21. 21. Health Insurance Landscape in India Total Population 1.2 bn (Oct 04) Private sector enterprise 55,000,000 Community Health Insurance 07,000,000♦ CGHS 40,000,000 ESIS 38,000,000 Private Health Insurance (Mediclaim) 17,000,000 Indian Railways 07,000,000 Uninsured 943 million Source: Industry data 2004, ♦ ILO
    22. 22. Limitations of Existing Insurance and SocialSecurity Mechanisms10% of population are covered through any form of health security0.4% of informal sector population have any sort of social security (NCEUS, 2007)ESIS, CGHS and ECHS- social security mechanisms are only for formal sectorGovernment social security mechanisms are BPL- targeted (estimates are that only 70% of population have ration cards and many of populations are not actually poor)Most newer government financing schemes are insurance-based e.g. RSBY
    23. 23. Contd...Only about 6-7% of population has some sort of coverageHealth insurance penetration is low- only 3% of population coveredOf which 50% of them are under social insurance, 23% under private health insurance and rest 17% under community health insurance
    24. 24. Impact on households due to lack of health security and low public health spending  6 - 8% of patients who fell ill did not seek care because of financial reasons1  Among those who sought care About 25% of hospitalised patients are impoverished2 Every year, an additional 3.7% of the population is impoverished because of medical causes3 Medical care is one of the 3 main causes of impoverishment in the country4 Medical inflation stands at 13% CAGR (Compared to 7% CPI and 7.3% urban income growth and 1.9 % rural income growth)1- NSSO 60th round2- World Bank, 20023- van Doorslaer,E; ODonnell O; Rannan-Eliya RP; et al. Effect of payments for health care on poverty estimates in 11 countries in Asia: ananalysis of household survey data. Lancet 2006 4- World Development Report 2004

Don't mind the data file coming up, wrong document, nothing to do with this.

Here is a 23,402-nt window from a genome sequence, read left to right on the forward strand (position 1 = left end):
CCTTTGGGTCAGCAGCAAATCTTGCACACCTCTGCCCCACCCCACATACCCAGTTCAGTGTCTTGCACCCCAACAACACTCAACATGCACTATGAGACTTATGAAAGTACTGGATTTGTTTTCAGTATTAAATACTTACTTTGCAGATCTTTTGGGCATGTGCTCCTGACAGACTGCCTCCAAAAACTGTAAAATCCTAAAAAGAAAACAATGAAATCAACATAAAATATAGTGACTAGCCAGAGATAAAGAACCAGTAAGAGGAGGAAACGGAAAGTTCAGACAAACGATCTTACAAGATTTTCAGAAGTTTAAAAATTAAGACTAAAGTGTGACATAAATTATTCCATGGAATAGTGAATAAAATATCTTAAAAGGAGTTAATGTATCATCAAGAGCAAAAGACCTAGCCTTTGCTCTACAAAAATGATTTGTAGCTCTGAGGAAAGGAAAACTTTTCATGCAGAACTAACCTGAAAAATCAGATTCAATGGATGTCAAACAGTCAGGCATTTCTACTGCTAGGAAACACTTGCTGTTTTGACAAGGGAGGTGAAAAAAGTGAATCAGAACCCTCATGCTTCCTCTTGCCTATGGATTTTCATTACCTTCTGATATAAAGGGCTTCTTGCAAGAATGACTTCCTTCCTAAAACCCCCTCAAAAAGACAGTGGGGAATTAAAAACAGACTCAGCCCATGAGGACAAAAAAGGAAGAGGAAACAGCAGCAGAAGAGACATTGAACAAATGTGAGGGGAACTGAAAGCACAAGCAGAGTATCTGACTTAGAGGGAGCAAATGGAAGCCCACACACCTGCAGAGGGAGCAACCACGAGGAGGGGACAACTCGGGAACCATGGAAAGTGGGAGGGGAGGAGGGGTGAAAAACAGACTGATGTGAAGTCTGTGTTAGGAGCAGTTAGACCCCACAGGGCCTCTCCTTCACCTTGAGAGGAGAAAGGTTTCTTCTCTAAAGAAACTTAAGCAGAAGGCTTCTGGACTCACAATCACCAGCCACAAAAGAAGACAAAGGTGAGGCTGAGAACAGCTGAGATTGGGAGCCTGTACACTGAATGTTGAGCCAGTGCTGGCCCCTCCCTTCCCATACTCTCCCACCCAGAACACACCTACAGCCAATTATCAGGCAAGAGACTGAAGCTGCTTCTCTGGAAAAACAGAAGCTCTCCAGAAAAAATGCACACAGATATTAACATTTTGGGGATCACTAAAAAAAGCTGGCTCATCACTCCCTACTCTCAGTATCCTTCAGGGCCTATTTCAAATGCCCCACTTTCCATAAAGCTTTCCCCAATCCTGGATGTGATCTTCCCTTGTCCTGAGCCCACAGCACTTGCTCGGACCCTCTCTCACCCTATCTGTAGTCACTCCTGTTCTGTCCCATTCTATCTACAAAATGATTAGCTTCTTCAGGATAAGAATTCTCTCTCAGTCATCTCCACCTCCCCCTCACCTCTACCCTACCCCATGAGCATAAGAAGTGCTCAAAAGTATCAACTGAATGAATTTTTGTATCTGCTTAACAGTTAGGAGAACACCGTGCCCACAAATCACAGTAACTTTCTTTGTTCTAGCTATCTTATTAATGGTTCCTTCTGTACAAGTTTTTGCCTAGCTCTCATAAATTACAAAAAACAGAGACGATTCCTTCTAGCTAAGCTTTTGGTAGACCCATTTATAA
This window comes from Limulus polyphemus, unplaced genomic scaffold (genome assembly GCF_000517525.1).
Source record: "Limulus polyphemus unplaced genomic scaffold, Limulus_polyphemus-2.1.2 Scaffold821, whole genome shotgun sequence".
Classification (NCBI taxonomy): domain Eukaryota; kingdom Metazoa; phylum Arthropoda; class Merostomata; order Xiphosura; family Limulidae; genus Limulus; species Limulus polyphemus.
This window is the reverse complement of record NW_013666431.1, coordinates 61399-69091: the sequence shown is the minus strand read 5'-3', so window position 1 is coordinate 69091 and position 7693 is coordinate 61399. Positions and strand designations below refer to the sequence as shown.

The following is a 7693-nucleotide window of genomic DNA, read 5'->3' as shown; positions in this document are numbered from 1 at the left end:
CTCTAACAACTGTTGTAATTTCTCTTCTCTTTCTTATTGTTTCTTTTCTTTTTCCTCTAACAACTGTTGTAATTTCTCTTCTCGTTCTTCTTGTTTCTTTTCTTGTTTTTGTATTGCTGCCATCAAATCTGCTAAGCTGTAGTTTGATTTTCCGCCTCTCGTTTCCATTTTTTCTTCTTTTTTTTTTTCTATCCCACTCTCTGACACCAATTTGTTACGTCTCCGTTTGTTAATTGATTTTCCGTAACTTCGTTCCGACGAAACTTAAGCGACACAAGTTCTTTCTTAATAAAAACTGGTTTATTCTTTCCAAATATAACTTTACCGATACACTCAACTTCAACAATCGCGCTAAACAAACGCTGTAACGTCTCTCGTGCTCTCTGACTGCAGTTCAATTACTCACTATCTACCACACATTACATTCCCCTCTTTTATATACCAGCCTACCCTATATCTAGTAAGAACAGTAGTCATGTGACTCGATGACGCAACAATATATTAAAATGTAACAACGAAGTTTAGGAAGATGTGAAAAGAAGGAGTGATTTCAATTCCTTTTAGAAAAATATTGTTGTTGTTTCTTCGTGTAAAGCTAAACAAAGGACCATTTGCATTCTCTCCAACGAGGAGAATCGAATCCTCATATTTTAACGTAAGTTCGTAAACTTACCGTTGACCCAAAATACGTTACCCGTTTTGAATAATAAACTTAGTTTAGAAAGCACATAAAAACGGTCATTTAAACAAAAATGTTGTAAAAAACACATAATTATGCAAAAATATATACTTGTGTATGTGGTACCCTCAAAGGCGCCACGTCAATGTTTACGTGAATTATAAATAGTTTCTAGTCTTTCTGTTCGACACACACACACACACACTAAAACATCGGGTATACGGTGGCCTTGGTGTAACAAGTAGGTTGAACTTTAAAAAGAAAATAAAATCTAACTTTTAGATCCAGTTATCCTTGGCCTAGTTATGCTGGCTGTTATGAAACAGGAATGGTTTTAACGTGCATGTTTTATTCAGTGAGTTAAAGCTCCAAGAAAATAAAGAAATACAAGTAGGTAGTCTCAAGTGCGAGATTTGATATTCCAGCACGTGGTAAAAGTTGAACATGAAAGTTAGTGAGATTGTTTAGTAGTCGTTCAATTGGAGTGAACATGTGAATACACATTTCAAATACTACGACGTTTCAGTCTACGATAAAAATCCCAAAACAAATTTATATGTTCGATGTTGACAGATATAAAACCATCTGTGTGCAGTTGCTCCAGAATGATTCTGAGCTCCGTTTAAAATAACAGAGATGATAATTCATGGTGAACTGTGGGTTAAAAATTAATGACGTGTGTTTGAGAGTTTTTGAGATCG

25. 25. Way Forward ??? High Middle Low Poor Very poor income income incomeFormal SHI + PHI SHI + PHI SHI NA NAsectorSelf PHI PHI CHI CHI NAemployedInformal PHI PHI CHI Social assistancesectorUnemployed NA NA CHI Social assistance Acknowledgements: Dr N Devadasan
    26. 26. THANK YOU